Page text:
What I found that worked on those amps was using a slightly larger screw in one of the amp's mounting holes and using a screwdriver, tighten it just enough to have a good 'bite' into the through hole. (See photo below.) I then use pliers on the screw head to pull it out/break the 'seal' on the amp. All these subs were over 5 years old - one more than 10 years old and the original gasket/seal was so tight it almost felt bonded on. (An alternate method: If you have a small flat head nail (smaller head diameter than the amplifier screw hole) - inserting the nail head into the hole and using the flat head shoulder as a lever may work, but I've personally not tried that.)
YMMV but carefully done, I've seen no damage and the original mounting screw head is large enough to cover any minor scrapes. Here's a pix using this method on a PC13 Ultra Bash amp:
Of course the screw doesn't have to be as long as this one. It was just one I had on hand.
(To the right in picture is an upside-down PB12/Ultra 2 I'd previously repaired.)
After seeing several SVS 750W Bash Amp failures like the above over the years, I'd want to inspect the amp before buying any older used PC/PB13 Ultra. IMO, a used Sledge amp Ultra is a better choice even if it costs a bit more. If it originally shipped with the Sledge amp, I'd also be more confident that the driver hasn't been abused as the Sledge amp has much better driver protection (limiter/compressor) than the Bash amp. I liked that the old amp's knobs and switches made it easy to see all settings at a glance (vs the small LCD screen with scrolling menu on the later amps), but I'd pick an Ultra with Sledge amp over the Bash every time.
Their current "Ultra" series 1KW (RMS) "Sledge" DSP amp is a much better design than the Bash and likely more reliable (lower parts count, DSP vs Analog design). But with the Sledge's different gain structure and lower input sensitivity, its amp "Volume" (Gain) setting will be much closer to max than the Bash amp for the same output levels. (Gain adjustment on Sledge amps is labeled "Volume".) And although many probably never use all its features, a combination of Room size Compensation (adjustable frequency and slope), variable port tunes (16Hz, 20Hz or Sealed) and Dual Parametric Equalizer (adjustable frequency, cut/boost, and Q) allow a VERY wide range of signal shaping. See SVS's Guide to Sledge DSP Amplifiers. (BTW: I've seen many posts from SB13 owners saying they switched because the PB13/PC13 was less "musical". To quote SVS' Ed Mullen, the PB13 in Sealed Mode is a 'textbook sealed sub' (plus benefit of larger enclosure) but I can't recall seeing any notes from those that said they switched to a sealed only model mention trying the PB/PC Ultra's sealed mode and any of the amp's PEQ (and other) options. SVS Sledge amp PDF user manuals are available for download at their website.)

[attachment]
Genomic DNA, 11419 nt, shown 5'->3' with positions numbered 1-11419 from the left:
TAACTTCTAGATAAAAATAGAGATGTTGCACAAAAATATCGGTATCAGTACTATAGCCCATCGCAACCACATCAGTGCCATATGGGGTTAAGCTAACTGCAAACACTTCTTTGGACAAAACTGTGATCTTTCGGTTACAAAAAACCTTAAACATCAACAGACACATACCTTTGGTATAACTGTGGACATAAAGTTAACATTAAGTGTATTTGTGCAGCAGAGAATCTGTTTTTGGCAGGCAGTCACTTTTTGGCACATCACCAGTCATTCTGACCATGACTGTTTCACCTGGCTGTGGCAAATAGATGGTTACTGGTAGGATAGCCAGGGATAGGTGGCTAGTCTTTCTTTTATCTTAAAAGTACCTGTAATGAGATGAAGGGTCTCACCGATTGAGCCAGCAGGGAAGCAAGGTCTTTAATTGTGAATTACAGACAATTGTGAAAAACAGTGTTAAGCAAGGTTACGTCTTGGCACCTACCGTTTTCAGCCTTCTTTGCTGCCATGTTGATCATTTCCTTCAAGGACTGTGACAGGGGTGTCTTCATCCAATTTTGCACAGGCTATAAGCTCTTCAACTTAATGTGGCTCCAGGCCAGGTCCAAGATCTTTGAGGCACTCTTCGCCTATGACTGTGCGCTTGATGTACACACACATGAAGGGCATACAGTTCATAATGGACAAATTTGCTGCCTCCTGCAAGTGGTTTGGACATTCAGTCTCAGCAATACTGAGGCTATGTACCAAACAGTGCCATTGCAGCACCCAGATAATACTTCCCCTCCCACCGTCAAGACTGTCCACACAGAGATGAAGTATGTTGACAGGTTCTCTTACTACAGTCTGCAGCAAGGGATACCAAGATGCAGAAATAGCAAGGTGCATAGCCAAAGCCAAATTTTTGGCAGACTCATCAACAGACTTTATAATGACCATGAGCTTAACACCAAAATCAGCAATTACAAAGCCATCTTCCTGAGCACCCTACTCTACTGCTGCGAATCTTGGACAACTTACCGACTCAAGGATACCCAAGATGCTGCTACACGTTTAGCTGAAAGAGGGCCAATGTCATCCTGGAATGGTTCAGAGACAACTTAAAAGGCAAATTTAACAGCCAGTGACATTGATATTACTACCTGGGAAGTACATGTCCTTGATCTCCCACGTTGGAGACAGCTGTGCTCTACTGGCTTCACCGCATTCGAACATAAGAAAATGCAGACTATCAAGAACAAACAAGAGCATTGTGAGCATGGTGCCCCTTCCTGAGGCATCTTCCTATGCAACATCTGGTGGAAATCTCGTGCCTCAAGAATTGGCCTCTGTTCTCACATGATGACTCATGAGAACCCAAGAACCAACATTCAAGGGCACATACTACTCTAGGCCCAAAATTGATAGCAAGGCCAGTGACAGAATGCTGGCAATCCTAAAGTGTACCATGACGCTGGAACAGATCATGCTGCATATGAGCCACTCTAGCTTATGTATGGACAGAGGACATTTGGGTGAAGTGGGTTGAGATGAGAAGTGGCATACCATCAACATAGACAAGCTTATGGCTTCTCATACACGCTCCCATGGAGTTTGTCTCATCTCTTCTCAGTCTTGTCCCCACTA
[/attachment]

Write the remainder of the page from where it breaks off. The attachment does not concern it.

Of course the room, Subwoofer location and listening position are major factors in how any model sounds/performs. And don't assume the best location will be the same for every model. (Ideally test data from Room EQ Wizard (REW) (or similar utility) is key to finding the best location for your specific room and setup. Most won't do that but at least experiment with placement even if you consider a 'sub crawl' impractical.)
I wish I could afford enough quality sealed subs and amp power for flat response for any content. That's the idea setup of course. (Despite comments that most movies don't have significant content below 20Hz.) But for a single sub, unless smaller size is a must, I prefer a model that offers both sealed and ported modes. This is why I'd never trade my PC13 for any other SVS model - it's adjustable (Sealed/16Hz/20Hz tunes, dual PEQ, room size compensation, etc.), has a small footprint (appx 16.6" diameter, 47" tall) and is light enough (appx 90lbs) to be moved (rolled on edge) without help. (And easily rotated to get at the amp, unlike the 155lb PB13 box model.)
Don't get me wrong, I'd love to have a SB13 Ultra but I'd not trade my PC13 Ultra for one. (Currently in a very small room which is ideal for a sealed sub, but want the ported options in case that ever changes as I can't afford to add more subs. In the small room I'm using sealed mode with room gain compensation. Ed (SVS) posted some PEQ tweaks for more 'mid-bass slam' if desired.)
SVS PB/PC Ultras are well engineered products, with a very beefy 13.5" driver (appx 55lbs and a cone that's stitched to the surround), full featured amplifiers with excellent driver protection, from a company with a history of good Customer Support and warranty - even if you're not the original owner. (They replaced a failed 750W Bash amp from a second owner PB13 Ultra that only had a few months of the original 3 year warranty left with a new ($599 list IIRC) 1KW Sledge amp. The only cost was shipping the failed amp back.) They now have a 5 year warranty, 45 day in-home trial, free shipping in CONUS and more - see their customer bill-of-rights for details.
(However I was sad to see some typical marketing speak on cables i.e. "SoundPath audio cables deliver a spacious soundstage, solid three-dimensional imaging, sparkling and airy highs...")
Unfortunately their Ultras are now priced far out of my budget, and in the $2K range there are other great Internet Direct options like the JTR Captivator models and Seaton Sound, although they don't offer all the perks of SVS. Power Sound Audio's policy comes close. (Nothing beats DIY for value however.)